Mulberry to axe a quarter of its workforce
Mulberry issued a devastating coronavirus update on Monday with news that the British luxury company is to axe a quarter of jobs globally. It said the uncertainty around the impact of Covid-19 on the firm and the wider economy, and the consequential effect on demand, mean it expects the recovery in its “overall sales levels over the medium term to be gradual”.
And unlike the upbeat tone that many have taken as they prepare to reopen their stores, it added that “even once stores reopen, social distancing measures, reduced tourist and footfall levels will continue to impact our revenue”.
It therefore needs to “manage our operations and cost base accordingly to ensure the company is the correct size and structure to reflect market conditions”. So it’s launching a consultation process on proposals to reduce employee numbers by “approximately 25% across the global business”.
CEO Thierry Andretta said: "We reacted swiftly to manage the impact of Covid-19 and continue to execute a well-developed plan to manage capital, reduce costs and maintain a robust liquidity position.
"In spite of the good performance of our sector-leading digital and omnichannel platform, and our global network of digital concessions, the shutting of all our physical stores has had, and will continue to have, a marked effect on our business. Launching a consultation process has been an incredibly difficult decision for us to make, but it is necessary for us to respond to these challenging market conditions, protect the maximum number of jobs possible and safeguard the future of the business”.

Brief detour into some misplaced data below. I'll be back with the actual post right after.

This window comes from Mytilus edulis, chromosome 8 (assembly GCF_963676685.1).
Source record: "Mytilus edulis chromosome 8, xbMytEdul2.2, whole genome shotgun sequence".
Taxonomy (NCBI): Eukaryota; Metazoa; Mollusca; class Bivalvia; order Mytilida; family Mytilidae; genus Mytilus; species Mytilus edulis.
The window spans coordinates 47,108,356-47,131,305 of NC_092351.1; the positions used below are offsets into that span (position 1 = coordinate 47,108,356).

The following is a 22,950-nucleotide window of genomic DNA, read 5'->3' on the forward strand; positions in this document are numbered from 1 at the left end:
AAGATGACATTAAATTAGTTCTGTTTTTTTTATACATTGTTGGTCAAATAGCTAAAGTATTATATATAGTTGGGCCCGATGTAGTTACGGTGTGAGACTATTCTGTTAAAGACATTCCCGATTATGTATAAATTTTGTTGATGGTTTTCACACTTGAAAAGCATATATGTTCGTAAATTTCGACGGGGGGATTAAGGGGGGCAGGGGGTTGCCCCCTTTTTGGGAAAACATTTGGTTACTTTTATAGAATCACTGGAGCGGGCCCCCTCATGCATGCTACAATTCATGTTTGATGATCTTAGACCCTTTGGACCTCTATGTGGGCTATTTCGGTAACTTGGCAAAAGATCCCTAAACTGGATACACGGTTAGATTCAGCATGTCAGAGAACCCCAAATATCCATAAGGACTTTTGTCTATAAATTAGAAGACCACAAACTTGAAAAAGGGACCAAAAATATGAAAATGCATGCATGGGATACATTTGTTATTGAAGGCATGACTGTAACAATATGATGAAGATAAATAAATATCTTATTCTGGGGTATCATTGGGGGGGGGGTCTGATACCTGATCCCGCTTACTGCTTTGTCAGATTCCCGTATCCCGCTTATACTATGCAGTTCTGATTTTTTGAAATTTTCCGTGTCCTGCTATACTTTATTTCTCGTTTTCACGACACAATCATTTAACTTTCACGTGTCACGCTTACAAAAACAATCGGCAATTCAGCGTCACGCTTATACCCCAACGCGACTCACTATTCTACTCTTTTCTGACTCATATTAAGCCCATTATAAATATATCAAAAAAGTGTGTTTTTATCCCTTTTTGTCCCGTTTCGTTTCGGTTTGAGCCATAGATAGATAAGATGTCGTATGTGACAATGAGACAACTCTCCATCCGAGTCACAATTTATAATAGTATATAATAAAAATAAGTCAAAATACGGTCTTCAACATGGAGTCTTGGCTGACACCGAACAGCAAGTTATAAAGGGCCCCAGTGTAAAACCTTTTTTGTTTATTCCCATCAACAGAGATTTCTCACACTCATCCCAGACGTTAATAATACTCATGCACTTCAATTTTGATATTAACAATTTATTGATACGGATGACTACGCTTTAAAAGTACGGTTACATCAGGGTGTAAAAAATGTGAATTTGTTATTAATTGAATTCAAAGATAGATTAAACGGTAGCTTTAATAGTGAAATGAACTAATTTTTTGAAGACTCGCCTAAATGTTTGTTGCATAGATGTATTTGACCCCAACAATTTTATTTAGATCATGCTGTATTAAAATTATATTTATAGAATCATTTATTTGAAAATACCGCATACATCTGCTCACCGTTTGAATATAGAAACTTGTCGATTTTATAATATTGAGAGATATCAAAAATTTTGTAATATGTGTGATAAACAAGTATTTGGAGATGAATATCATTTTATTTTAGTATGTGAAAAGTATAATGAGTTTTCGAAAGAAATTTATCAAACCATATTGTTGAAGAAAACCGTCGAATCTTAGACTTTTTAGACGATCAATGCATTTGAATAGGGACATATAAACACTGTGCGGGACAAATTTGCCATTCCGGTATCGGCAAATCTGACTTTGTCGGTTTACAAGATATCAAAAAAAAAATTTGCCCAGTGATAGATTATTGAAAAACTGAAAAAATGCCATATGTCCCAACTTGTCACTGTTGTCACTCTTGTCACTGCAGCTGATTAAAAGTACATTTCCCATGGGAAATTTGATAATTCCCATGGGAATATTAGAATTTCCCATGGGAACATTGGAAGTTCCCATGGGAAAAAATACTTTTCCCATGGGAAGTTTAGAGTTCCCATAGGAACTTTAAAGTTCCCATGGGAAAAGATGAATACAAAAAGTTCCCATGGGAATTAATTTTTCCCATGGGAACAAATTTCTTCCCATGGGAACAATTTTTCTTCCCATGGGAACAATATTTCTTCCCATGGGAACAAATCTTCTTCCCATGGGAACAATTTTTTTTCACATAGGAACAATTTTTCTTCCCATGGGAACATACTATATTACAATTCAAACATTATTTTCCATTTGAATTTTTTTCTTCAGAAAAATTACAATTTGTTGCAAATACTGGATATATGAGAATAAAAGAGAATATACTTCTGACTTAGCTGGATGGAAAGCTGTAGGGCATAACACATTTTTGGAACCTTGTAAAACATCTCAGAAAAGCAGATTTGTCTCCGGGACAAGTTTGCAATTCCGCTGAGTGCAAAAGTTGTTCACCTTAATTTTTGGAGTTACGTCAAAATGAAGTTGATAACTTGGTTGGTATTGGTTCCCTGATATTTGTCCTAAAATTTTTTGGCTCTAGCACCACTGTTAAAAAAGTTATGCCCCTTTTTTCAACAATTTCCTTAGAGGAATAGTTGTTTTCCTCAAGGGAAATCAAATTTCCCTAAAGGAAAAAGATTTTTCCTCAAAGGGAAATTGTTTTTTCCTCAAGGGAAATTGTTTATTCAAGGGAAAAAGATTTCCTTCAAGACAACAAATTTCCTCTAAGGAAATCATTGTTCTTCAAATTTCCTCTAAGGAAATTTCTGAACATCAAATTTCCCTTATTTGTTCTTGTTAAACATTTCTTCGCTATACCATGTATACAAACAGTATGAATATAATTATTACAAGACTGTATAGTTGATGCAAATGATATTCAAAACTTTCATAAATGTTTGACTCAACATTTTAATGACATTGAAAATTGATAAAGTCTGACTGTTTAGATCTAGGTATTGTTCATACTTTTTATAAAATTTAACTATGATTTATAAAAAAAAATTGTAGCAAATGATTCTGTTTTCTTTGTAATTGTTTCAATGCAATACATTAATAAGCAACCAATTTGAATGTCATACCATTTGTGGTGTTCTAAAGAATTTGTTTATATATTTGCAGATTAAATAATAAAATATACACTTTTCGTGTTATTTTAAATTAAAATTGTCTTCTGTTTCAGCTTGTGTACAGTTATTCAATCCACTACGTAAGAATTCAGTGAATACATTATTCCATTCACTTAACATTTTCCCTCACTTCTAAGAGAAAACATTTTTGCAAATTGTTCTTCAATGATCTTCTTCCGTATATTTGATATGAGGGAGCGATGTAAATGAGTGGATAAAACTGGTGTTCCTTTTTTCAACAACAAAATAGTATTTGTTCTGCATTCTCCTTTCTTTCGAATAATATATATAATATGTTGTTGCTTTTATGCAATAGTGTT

However, he added that “we remain confident in the strength of the Mulberry brand and our strategy over the long term”.
Most of the firm’s stores have been closed since the company’s last update on March 24, although it has been able to reopen stores in China and South Korea and, more recently, some stores in Europe and Canada. Its digital channels have operated in all markets without interruption and while it said the “digital sales performance has been good,” it also stressed that it “cannot fully offset the decrease in demand experienced from store closures”.
Aside from the job cuts, the firm will start a phased reopening of some of its UK stores next week and seems confident that it will make it through the crisis. It explained that it’s “maintaining a positive dialogue with the company's lenders” to ensure it has enough cash available. As of now, it has “net cash on hand and our borrowing facilities remain undrawn”.
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